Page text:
complex optimisation in Fortran
Whilst Fortran is generally thought of as being easy for a compiler to optimise, that does not prove that all compilers do produce optimal code. One area often thought to be weak is the optimisation of expressions involving complex numbers, because "important" people rarely use them. ("Important" means people paying high licence fees, rather than Theoretical Physicists and applied Mathematicians with discounted academic licences.)
I first wrote these pages at the end of 2018, and one can still see the old pages. But it is now March 2023, and a good time to revisit the results to see if anything has changed, and to include new compilers such as ifx.
These pages give a snap-shot of the state of some major Fortran compilers on x86_64 Linux in March 2023. It should not be used for purchasing decisions if it is not now the the first half of 2023, or, indeed, probably at all, for very synthetic benchmarks like these are not very representative of performance on real-world code. However, these pages might be of some educational interest. Click on the code snippets below for a link to the corresponding full page.
Timings on a 3GHz Kaby Lake. All with
-O3 -fopenmp and
something to target the AVX2 instruction set. There is the slight
complication that the Kaby Lake likes short loops to be 32-byte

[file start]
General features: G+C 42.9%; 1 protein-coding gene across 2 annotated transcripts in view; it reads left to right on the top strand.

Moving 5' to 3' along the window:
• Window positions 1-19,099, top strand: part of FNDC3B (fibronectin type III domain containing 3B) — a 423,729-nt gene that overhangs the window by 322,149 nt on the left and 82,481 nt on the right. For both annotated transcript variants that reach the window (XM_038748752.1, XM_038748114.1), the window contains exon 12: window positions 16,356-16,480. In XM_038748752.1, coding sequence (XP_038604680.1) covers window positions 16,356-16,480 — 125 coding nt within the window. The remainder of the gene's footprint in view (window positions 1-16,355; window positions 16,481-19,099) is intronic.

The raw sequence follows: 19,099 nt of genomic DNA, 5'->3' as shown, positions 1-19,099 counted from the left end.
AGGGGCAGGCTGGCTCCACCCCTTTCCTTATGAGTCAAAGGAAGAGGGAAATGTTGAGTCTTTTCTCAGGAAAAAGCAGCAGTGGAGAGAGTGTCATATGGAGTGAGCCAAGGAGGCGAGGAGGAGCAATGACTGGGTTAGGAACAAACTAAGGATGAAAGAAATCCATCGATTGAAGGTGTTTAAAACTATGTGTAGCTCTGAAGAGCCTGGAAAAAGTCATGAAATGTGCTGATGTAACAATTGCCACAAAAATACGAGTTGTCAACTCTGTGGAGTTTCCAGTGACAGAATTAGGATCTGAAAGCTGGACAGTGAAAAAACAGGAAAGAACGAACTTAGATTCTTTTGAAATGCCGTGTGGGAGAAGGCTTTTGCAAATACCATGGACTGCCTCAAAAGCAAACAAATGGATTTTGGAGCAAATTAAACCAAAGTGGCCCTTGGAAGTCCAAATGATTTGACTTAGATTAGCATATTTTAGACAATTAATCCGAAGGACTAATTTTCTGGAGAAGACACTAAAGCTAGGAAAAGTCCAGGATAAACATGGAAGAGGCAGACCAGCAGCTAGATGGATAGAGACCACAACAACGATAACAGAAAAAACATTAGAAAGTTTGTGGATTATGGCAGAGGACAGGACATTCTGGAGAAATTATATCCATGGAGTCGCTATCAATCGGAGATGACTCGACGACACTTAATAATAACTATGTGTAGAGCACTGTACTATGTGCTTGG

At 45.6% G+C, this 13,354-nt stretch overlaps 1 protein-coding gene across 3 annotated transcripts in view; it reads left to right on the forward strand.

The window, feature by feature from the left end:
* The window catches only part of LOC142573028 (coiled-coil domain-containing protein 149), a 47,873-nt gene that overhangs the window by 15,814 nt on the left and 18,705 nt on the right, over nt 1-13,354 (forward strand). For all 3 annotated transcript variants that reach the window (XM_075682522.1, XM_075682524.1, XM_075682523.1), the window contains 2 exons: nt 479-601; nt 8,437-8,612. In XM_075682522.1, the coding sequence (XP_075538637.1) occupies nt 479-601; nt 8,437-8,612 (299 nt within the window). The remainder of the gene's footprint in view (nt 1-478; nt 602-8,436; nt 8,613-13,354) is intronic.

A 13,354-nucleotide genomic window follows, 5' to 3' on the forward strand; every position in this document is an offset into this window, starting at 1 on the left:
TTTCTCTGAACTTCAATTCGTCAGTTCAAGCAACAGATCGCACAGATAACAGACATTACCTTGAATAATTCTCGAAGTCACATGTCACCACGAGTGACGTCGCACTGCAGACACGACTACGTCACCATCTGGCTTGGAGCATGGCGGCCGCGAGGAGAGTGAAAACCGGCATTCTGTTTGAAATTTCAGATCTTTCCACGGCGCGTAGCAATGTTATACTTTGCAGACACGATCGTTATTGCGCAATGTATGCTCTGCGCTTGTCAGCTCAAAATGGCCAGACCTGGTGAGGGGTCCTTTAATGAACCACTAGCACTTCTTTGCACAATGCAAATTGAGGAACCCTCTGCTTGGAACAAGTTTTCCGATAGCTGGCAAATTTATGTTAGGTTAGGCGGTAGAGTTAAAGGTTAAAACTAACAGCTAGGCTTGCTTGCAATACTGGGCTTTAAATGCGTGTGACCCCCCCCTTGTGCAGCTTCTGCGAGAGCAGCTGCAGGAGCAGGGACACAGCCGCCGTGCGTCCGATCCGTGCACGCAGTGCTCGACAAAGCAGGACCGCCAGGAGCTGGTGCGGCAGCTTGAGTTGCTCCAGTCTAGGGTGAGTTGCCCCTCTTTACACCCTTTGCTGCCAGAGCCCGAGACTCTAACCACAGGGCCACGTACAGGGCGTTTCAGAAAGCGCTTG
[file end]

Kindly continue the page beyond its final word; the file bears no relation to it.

aligned, but many compilers merely align them to 16 byte
boundaries. This can create results which are sometimes fast, and
sometimes slow, depending on the alignment caused by code outside of
the loop. Both gfortran and nvfortran suffer from this.
|conjg||mul||z scale||i scale||r scale||mean|
|ifx (2023.1, 2023.2)||0.87ns||1.08ns||0.76ns||0.34ns||0.75ns||0.76ns|
Such synthetic tests never tell the whole story. Real loops generally combine more arithmetic operations, and it would be interesting to see how well the compilers cope then. But the performance differences here are large, particularly so between Intel's soon to be discontinued ifort, and its replacement ifx.
Compiler versions used
$ ifort --version ifort (IFORT) 2021.7.1 20221019 $ nvfortran --version nvfortran 22.11-0 64-bit target on x86-64 Linux -tp haswell $ gfortran --version GNU Fortran (Ubuntu 11.2.0-19ubuntu1) 11.2.0 $ gfortran-12 --version GNU Fortran (GCC) 12.1.0 $ flang-amd --version AMD clang version 14.0.6 (CLANG: AOCC_4.0.0-Build#434 2022_10_28) (based on LLVM Mirror.Version.14.0.6) $ ifx --version ifx (IFORT) 2022.2.1 20221020 $ ifx --version ifx (IFX) 2023.1.0 20230320
All run with
-O3 -fopenmp-simd -march=skylake save for
the Intel compilers which need
-qopenmp-simd, and the
Nvidia compiler which needs no SIMD option, but does
-march=host to stop it generating AVX-512
do i=1,n c(i)=conjg(c(i)) enddo
Optimising multiplying complex by complex
complex :: a(*) do i=1,n c(i)=a(i)*c(i) enddo
Optimising scaling complex by complex
complex :: a do i=1,n c(i)=a*c(i) enddo
Optimising scaling complex by real
real :: a do i=1,n c(i)=a*c(i) enddo
Optimising scaling complex by i
do i=1,n c(i)=c(i)*(0d0,1d0) enddo
These were all timed by using a vector length of 1,000 (assumed to fit in L1 cache), and repeating 10,000,000 times. This should make memory references as cheap as possible, and thus make it easier to see differences in compute effort.